After a quick stop at home to grab her guitar, Jett arrived at the studio. She climbed the steps three at a time. When she inserted her key into the lock, the studio doorknob twisted easily. Biting down on her lower lip, she nudged the door open.
Piano music floated through the air, light and haunting. She paused in the doorway. Koty sat at the studio’s grand piano, back bent. He leaned over the keys, fingers splayed, dancing with the stroke of each note. His voice floated to her through the air, strengthened by the light accompaniment of the piano.
“And I can’t even cry, because you were never mine,” he sang.
Recognition flowed through her. She had scribbled those lyrics down on a scrap of paper, unable to do anything else with them. She hadn’t even showed him.
Koty wore headphones, a notebook balanced on his lap. He held a pen between two fingers, playing with one hand.
“And I can’t even cry,” he sang, slower, drawing out the notes. His voice was husky, resonating through the small space. He repeated the line over a four-note piano melody, singing at a higher note. His voice sent shivers down Jett’s spine.
Heart twisting in her chest, she shook her head. It was ironic that he was working on that song—two lines that came to her one night when she couldn’t sleep. It was one of the first nights they spent in Boston, in a hotel room with two beds. She had stared into the darkness across the divide between them, wishing things were different.
Koty had never been hers, though. She had used him as a rebound when Phillip died. Then she’d chosen her old band over whatever it was they’d had.
Swallowing the lump in her throat, she leaned against the doorframe as he launched into the two lines again. He dropped his voice even lower, testing out different levels and throwing in nonsense lyrics. His free hand never stopped scribbling notes.
She needed to let him go. He deserved better than the hot mess that she was. Blinking her sooty lashes against her olive skin, she decided to stop pining for him. It would be easier said than done, of course, but she had to at least try.
Crossing the space between them, she sat on the piano bench next to him. She slipped on a pair of headphones and dropped in, playing a harmony with his melody. He glanced over at her. He removed his headphones, letting them dangle around his neck. Sitting that close to him, she could smell his sweat and deodorant—or maybe it was cologne. He smelled amazing, a blend of cool and spicy. His smile sent a tingle through her body. Heat bloomed low in her belly.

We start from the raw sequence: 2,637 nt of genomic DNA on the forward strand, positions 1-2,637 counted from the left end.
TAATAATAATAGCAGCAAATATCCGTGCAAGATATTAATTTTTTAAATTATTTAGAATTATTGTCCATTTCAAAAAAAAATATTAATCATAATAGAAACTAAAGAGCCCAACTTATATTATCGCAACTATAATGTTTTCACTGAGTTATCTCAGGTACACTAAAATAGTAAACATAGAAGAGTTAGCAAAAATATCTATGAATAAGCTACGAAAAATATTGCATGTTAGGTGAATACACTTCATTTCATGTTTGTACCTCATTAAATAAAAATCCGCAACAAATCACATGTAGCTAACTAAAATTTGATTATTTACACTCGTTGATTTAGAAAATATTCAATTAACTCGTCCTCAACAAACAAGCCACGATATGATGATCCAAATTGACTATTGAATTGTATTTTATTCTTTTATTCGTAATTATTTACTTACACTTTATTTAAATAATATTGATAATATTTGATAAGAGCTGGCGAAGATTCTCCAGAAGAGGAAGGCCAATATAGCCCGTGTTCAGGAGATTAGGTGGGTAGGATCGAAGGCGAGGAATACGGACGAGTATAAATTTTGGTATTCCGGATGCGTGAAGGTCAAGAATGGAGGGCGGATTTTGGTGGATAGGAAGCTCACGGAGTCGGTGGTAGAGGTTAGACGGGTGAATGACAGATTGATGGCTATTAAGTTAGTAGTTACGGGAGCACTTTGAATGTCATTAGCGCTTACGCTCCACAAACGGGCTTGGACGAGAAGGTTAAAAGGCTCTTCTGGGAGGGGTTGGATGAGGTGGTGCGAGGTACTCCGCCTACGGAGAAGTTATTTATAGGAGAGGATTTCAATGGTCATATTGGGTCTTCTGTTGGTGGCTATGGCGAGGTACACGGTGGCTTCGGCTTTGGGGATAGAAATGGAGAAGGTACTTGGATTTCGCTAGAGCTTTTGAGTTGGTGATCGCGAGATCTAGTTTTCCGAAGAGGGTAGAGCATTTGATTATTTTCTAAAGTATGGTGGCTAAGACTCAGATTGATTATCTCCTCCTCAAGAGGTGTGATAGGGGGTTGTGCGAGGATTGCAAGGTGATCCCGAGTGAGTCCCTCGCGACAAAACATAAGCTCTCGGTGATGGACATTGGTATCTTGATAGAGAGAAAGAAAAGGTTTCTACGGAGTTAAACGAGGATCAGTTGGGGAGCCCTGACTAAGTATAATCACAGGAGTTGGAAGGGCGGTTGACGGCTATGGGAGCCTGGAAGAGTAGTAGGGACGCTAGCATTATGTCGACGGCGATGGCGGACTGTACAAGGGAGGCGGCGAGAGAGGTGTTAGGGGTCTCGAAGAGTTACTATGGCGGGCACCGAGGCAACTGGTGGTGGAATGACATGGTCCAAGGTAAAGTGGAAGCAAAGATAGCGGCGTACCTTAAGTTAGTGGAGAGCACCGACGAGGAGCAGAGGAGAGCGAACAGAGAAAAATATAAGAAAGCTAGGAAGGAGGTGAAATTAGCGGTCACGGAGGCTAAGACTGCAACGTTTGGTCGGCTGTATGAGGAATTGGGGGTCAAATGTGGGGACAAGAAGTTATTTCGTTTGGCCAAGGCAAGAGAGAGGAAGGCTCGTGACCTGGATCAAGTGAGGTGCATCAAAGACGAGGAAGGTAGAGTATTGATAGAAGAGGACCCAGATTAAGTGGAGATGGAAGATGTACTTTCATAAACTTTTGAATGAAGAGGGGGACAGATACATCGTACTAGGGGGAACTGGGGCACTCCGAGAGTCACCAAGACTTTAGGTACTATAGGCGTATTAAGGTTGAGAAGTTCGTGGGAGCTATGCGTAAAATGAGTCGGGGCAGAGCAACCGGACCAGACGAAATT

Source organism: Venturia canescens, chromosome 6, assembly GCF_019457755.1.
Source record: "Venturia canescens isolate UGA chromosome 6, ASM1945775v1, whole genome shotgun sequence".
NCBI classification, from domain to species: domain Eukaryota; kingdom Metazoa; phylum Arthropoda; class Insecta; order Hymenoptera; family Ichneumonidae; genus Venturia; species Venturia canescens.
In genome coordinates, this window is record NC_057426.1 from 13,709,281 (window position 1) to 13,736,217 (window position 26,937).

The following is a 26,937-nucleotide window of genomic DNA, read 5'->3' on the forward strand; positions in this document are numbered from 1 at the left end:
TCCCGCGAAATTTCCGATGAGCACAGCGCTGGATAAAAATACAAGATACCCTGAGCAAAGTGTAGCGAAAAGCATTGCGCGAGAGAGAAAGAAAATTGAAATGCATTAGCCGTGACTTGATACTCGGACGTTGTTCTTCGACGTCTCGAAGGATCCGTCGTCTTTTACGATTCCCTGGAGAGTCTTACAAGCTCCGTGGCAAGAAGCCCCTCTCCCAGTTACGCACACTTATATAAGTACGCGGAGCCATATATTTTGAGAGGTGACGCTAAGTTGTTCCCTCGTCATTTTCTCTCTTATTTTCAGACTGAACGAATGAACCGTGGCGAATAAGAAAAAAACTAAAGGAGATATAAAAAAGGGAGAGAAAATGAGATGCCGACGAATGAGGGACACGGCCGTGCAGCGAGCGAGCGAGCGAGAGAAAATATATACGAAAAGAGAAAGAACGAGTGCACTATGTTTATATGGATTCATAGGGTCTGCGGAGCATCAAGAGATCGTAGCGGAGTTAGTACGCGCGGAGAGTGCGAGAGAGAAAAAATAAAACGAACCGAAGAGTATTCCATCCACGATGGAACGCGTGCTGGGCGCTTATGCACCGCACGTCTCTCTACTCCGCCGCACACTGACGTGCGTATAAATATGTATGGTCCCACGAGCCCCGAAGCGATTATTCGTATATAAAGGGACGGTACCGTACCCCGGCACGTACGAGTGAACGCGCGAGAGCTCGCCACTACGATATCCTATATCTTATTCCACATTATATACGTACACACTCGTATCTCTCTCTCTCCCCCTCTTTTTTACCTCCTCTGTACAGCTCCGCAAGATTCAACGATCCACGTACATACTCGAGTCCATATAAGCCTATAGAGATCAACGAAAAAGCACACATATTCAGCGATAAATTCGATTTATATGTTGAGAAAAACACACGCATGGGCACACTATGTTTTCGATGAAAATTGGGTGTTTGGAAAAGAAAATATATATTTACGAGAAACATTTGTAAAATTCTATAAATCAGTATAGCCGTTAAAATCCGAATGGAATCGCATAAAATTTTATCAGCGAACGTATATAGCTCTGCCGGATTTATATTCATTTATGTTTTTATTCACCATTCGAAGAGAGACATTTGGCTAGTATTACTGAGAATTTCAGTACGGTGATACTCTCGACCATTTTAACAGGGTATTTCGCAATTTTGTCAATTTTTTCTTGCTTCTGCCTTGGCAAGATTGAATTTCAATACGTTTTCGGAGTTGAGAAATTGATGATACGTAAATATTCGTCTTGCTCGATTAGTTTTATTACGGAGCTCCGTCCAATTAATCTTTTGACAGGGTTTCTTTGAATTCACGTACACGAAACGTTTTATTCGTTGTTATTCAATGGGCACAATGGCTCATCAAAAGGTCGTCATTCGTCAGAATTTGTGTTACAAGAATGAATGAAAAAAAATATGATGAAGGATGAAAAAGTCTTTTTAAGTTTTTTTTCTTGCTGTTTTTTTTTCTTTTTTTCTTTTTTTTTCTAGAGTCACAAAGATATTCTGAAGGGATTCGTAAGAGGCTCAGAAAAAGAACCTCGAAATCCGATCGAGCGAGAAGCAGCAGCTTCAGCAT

She needed to focus. She nodded at the notebook in his lap. “Any luck?”
“Sorry for taking off.” His blue eyes bore into hers.
She blinked. “What?”
“I know that you don’t need a guard dog.” He ran a hand through his hair. “I guess I just got used to it being you and me against the world.” He blushed.
She couldn’t take her eyes from his. She felt herself lean toward him. Her heart swelled, warmth washing over her. He might deserve better, but she wished that she could have him.
Ducking his head, he leaned down. His lips brushed hers. Her breath caught in her throat. As her eyes fluttered closed, the door to the studio banged open. She jerked away from Koty.
Max stood in the doorway, chest heaving. “Am I late?” he asked.
Jett hoped the guilt she felt wasn’t evident on her face. “No.” She sighed.
“Chloe wouldn’t stop crying when I tried to leave, so I thought I might be late.”
She glanced at Max as he entered the studio. Pushing his hair back from his face, he looked from Jett to Koty. She had no idea whether she should try to distract him from what he had almost seen, or if she should tell him that he was perfectly on time.
Perry strode in behind Max, hands jammed into his pockets, and his bass strapped to his back in a soft case. He wore earbuds. His head bopped to the music. Brushing past Max, he strutted deeper into the room. “I’m here,” he purred. He plucked his earbuds from his ears and gave Koty a nod. The nod he gave Jett held a deeper meaning. Heat laced his eyes.
Max cleared his throat. “Are you in the band, too?” He held his hand out to Perry. “I’m Max Batista, keyboards.”
Raising an eyebrow, Perry stared at Max. “Where’s your keyboard?”
Max’s mouth dropped open.
“You didn’t bring your equipment?” Perry snickered. “This is a professional band, you know.”
Jett cleared her throat. “Thank you for coming, gentlemen.” She wanted to look at Koty, to see what he thought, but she was afraid that what she might see in his face would have nothing to do with the band. Standing from the piano bench, she jerked a thumb toward the large instrument. “Max can use that.”
“We were just working on a piano-driven song,” Koty added from beside her.
Without turning her head, she could feel the heat from his body. She took a step back.
“Still.” Perry sniffed. “What kind of musician travels without his instrument?”
“I didn’t think I’d need it tonight.” Max shrugged. “Plus, with Chloe screaming, I was mostly focusing on getting out of the house.”
Perry crossed his arms. “Have you ever even been in a band?”
Max’s eyebrows furrowed. “Who are you?”